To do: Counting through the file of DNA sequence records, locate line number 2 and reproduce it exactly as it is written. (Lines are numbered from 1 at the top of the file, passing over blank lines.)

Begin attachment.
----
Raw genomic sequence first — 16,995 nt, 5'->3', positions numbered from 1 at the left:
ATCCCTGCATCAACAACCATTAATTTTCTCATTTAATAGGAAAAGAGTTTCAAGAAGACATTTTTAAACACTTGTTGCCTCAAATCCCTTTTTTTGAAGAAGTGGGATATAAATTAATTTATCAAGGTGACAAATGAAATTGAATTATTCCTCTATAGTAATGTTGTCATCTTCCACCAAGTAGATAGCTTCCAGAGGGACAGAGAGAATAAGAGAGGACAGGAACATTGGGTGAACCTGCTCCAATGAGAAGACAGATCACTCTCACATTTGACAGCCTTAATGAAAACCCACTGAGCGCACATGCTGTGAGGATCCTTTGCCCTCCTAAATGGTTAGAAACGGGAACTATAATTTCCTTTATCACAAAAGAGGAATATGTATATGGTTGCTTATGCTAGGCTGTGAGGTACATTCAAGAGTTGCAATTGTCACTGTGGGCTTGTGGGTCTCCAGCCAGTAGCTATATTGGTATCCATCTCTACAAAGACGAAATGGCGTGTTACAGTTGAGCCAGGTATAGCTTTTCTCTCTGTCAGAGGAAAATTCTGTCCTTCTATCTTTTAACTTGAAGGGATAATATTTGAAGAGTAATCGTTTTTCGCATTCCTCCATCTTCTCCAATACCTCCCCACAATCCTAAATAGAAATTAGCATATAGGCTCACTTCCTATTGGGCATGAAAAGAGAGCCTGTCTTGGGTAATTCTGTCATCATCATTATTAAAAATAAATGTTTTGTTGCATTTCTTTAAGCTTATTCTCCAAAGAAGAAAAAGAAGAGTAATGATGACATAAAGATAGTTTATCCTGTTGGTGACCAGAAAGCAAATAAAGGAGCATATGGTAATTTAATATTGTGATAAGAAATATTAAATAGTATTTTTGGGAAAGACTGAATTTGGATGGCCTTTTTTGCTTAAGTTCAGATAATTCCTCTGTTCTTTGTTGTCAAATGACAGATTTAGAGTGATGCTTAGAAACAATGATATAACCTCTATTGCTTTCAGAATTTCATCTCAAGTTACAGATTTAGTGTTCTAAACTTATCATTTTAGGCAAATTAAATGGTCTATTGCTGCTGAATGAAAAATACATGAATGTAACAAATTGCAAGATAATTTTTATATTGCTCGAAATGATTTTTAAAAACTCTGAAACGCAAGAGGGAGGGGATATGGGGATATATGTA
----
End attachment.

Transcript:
ATCCCTGCATCAACAACCATTAATTTTCTCATTTAATAGGAAAAGAGTTTCAAGAAGACATTTTTAAACACTTGTTGCCTCAAATCCCTTTTTTTGAAGAAGTGGGATATAAATTAATTTATCAAGGTGACAAATGAAATTGAATTATTCCTCTATAGTAATGTTGTCATCTTCCACCAAGTAGATAGCTTCCAGAGGGACAGAGAGAATAAGAGAGGACAGGAACATTGGGTGAACCTGCTCCAATGAGAAGACAGATCACTCTCACATTTGACAGCCTTAATGAAAACCCACTGAGCGCACATGCTGTGAGGATCCTTTGCCCTCCTAAATGGTTAGAAACGGGAACTATAATTTCCTTTATCACAAAAGAGGAATATGTATATGGTTGCTTATGCTAGGCTGTGAGGTACATTCAAGAGTTGCAATTGTCACTGTGGGCTTGTGGGTCTCCAGCCAGTAGCTATATTGGTATCCATCTCTACAAAGACGAAATGGCGTGTTACAGTTGAGCCAGGTATAGCTTTTCTCTCTGTCAGAGGAAAATTCTGTCCTTCTATCTTTTAACTTGAAGGGATAATATTTGAAGAGTAATCGTTTTTCGCATTCCTCCATCTTCTCCAATACCTCCCCACAATCCTAAATAGAAATTAGCATATAGGCTCACTTCCTATTGGGCATGAAAAGAGAGCCTGTCTTGGGTAATTCTGTCATCATCATTATTAAAAATAAATGTTTTGTTGCATTTCTTTAAGCTTATTCTCCAAAGAAGAAAAAGAAGAGTAATGATGACATAAAGATAGTTTATCCTGTTGGTGACCAGAAAGCAAATAAAGGAGCATATGGTAATTTAATATTGTGATAAGAAATATTAAATAGTATTTTTGGGAAAGACTGAATTTGGATGGCCTTTTTTGCTTAAGTTCAGATAATTCCTCTGTTCTTTGTTGTCAAATGACAGATTTAGAGTGATGCTTAGAAACAATGATATAACCTCTATTGCTTTCAGAATTTCATCTCAAGTTACAGATTTAGTGTTCTAAACTTATCATTTTAGGCAAATTAAATGGTCTATTGCTGCTGAATGAAAAATACATGAATGTAACAAATTGCAAGATAATTTTTATATTGCTCGAAATGATTTTTAAAAACTCTGAAACGCAAGAGGGAGGGGATATGGGGATATATGTA